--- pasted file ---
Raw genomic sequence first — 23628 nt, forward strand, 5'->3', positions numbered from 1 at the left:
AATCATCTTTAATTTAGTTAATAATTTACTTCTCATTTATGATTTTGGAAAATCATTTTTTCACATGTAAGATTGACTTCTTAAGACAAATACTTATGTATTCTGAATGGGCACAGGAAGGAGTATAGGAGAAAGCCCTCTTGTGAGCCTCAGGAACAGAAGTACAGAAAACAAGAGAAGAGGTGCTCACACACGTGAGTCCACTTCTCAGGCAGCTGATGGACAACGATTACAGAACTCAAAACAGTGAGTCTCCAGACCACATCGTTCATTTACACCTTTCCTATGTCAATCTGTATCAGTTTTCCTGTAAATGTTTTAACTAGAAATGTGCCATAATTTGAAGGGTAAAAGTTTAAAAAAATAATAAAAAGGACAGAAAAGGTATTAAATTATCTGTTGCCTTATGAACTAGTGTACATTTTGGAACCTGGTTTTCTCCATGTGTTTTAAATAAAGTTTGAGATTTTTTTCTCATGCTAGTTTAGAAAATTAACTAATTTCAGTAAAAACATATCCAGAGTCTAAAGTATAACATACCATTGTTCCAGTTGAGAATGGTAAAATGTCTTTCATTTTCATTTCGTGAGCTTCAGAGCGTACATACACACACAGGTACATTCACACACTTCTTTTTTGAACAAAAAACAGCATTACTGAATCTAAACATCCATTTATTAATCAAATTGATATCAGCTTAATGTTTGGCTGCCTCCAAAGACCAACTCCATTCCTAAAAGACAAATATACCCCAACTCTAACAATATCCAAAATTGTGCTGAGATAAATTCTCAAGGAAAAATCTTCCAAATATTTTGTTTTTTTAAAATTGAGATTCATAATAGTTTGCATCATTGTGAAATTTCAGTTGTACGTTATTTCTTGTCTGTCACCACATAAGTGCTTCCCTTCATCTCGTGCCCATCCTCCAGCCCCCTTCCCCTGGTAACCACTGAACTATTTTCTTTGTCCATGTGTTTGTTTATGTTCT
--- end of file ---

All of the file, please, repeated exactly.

Raw genomic sequence first — 23628 nt, forward strand, 5'->3', positions numbered from 1 at the left:
AATCATCTTTAATTTAGTTAATAATTTACTTCTCATTTATGATTTTGGAAAATCATTTTTTCACATGTAAGATTGACTTCTTAAGACAAATACTTATGTATTCTGAATGGGCACAGGAAGGAGTATAGGAGAAAGCCCTCTTGTGAGCCTCAGGAACAGAAGTACAGAAAACAAGAGAAGAGGTGCTCACACACGTGAGTCCACTTCTCAGGCAGCTGATGGACAACGATTACAGAACTCAAAACAGTGAGTCTCCAGACCACATCGTTCATTTACACCTTTCCTATGTCAATCTGTATCAGTTTTCCTGTAAATGTTTTAACTAGAAATGTGCCATAATTTGAAGGGTAAAAGTTTAAAAAAATAATAAAAAGGACAGAAAAGGTATTAAATTATCTGTTGCCTTATGAACTAGTGTACATTTTGGAACCTGGTTTTCTCCATGTGTTTTAAATAAAGTTTGAGATTTTTTTCTCATGCTAGTTTAGAAAATTAACTAATTTCAGTAAAAACATATCCAGAGTCTAAAGTATAACATACCATTGTTCCAGTTGAGAATGGTAAAATGTCTTTCATTTTCATTTCGTGAGCTTCAGAGCGTACATACACACACAGGTACATTCACACACTTCTTTTTTGAACAAAAAACAGCATTACTGAATCTAAACATCCATTTATTAATCAAATTGATATCAGCTTAATGTTTGGCTGCCTCCAAAGACCAACTCCATTCCTAAAAGACAAATATACCCCAACTCTAACAATATCCAAAATTGTGCTGAGATAAATTCTCAAGGAAAAATCTTCCAAATATTTTGTTTTTTTAAAATTGAGATTCATAATAGTTTGCATCATTGTGAAATTTCAGTTGTACGTTATTTCTTGTCTGTCACCACATAAGTGCTTCCCTTCATCTCGTGCCCATCCTCCAGCCCCCTTCCCCTGGTAACCACTGAACTATTTTCTTTGTCCATGTGTTTGTTTATGTTCT